After Daylight Saving Time ends, our bodies have to adjust to the time change and the darker evening commute. This disruption to the body’s rhythm can have an impact on driving safety. After the time change, the hour between 5 and 6 p.m. becomes especially dangerous.
Because the evening commute is darker, visibility and alertness are key. Drivers can adapt to the darkness by:
Ensuring lights are in good working order. Headlights can show deterioration after even three years. Check for yellowing, clouding and other changes in appearance. Restoring or replacing headlights can increase visibility.
Decreasing speed. Travel at slower speeds to compensate for reduced visibility and increase following distance when it’s dark or weather conditions are poor.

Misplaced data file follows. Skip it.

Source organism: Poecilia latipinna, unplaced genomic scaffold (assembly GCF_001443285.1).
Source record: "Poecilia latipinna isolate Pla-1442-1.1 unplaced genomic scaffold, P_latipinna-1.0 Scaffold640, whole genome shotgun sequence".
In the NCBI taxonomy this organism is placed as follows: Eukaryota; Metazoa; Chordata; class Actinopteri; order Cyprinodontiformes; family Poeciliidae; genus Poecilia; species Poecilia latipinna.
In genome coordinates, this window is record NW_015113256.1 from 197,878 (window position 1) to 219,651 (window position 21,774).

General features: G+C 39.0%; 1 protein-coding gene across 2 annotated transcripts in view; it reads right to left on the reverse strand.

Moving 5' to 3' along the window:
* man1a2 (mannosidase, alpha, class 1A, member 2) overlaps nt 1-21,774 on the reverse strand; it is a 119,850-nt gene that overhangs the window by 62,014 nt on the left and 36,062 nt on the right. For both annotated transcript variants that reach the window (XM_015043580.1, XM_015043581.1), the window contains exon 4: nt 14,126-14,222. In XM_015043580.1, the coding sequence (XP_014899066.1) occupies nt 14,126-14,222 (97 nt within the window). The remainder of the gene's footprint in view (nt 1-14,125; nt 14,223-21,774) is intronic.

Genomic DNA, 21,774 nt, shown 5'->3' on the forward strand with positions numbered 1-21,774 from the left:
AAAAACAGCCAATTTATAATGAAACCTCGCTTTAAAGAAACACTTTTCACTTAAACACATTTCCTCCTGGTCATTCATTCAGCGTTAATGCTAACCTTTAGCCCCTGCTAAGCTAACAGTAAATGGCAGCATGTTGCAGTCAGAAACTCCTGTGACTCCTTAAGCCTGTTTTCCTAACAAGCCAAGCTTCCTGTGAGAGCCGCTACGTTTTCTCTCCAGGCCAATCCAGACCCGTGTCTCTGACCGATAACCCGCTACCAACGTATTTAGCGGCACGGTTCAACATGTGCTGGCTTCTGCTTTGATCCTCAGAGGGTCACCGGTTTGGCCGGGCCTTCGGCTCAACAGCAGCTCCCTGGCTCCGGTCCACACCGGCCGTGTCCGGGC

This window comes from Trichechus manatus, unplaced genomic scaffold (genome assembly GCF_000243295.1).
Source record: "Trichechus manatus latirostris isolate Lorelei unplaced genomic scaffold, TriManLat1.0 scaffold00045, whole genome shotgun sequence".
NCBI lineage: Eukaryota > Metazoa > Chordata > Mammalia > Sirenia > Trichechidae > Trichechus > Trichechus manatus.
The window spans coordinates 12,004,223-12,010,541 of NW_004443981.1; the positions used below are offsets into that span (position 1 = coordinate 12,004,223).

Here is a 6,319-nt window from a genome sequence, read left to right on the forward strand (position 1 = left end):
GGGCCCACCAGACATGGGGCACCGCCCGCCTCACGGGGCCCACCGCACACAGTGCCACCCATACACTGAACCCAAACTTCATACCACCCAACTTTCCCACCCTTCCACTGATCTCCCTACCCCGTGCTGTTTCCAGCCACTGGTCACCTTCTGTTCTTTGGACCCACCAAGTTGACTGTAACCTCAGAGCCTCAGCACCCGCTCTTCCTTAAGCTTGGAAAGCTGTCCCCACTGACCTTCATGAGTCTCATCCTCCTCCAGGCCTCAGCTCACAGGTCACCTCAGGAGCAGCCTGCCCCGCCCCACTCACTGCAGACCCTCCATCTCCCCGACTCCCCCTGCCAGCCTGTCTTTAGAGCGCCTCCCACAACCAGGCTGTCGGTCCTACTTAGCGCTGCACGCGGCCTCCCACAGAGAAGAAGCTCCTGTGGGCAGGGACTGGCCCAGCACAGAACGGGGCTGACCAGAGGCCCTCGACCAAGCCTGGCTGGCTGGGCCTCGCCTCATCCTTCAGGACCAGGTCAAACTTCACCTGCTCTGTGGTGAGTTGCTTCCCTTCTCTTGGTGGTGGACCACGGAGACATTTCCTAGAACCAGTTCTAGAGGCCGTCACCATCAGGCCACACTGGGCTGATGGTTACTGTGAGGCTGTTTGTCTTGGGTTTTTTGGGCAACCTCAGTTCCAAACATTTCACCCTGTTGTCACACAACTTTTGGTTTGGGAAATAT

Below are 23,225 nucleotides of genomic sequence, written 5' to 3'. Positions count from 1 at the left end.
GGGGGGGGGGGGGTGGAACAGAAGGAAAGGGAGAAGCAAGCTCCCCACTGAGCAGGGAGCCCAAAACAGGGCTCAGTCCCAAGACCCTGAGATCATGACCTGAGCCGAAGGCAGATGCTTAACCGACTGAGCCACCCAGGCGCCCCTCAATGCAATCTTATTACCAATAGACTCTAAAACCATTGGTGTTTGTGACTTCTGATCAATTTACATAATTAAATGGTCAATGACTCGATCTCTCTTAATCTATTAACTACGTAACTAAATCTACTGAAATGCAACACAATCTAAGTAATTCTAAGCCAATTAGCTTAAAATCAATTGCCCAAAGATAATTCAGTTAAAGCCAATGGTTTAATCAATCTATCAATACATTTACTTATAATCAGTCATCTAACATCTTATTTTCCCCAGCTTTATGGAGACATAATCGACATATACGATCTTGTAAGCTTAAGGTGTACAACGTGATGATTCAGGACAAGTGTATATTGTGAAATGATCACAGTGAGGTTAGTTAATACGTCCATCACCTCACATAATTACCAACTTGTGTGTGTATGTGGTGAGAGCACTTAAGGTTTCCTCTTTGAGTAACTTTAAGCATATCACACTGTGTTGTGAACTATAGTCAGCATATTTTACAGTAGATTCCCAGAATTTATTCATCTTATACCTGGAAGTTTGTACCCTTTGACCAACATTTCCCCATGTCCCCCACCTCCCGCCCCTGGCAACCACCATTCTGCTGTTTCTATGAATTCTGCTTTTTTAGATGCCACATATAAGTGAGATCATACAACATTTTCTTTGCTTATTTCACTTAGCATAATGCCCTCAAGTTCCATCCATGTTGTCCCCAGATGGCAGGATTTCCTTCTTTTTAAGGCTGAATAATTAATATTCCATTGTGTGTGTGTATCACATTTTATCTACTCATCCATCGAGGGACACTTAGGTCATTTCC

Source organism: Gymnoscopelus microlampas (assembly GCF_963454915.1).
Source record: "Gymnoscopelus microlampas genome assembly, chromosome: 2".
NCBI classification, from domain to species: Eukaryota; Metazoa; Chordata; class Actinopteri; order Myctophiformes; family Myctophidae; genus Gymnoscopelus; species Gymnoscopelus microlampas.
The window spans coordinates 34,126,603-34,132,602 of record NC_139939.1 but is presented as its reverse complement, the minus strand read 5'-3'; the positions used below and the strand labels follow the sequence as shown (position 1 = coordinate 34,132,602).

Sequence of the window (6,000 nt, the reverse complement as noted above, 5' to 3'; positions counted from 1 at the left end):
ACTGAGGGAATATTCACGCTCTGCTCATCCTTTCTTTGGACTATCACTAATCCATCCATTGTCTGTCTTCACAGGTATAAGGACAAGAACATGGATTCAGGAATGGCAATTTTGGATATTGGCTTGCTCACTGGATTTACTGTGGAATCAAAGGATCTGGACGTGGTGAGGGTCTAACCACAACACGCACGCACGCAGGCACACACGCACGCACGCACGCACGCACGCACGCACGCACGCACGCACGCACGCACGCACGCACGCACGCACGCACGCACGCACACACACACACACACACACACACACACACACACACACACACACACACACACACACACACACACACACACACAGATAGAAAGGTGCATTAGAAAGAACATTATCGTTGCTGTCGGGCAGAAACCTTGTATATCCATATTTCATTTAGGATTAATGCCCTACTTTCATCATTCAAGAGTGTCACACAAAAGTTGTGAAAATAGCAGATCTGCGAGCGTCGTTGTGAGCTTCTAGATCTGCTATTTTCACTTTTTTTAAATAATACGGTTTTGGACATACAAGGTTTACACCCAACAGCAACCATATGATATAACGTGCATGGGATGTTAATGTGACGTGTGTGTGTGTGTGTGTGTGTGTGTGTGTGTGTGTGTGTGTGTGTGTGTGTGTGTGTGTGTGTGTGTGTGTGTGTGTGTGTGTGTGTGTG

Turning slowly at intersections. Reduce speed in turns, especially in areas with poor lighting. Slow speeds to 5 mph when turning, and don’t speed through yellow light and turn at the same time.
Not being blinded by the light. If oncoming headlights are too bright, look down toward the right side of the road and follow the edge of the lane or the white-edge line to stay on course until the vehicle passes.
Being aware of glare. Sun glare can compromise visibility. Use a sun visor, invest in polarized sunglasses, and leave extra room between your car and the car in front of you when the sun is in your eyes.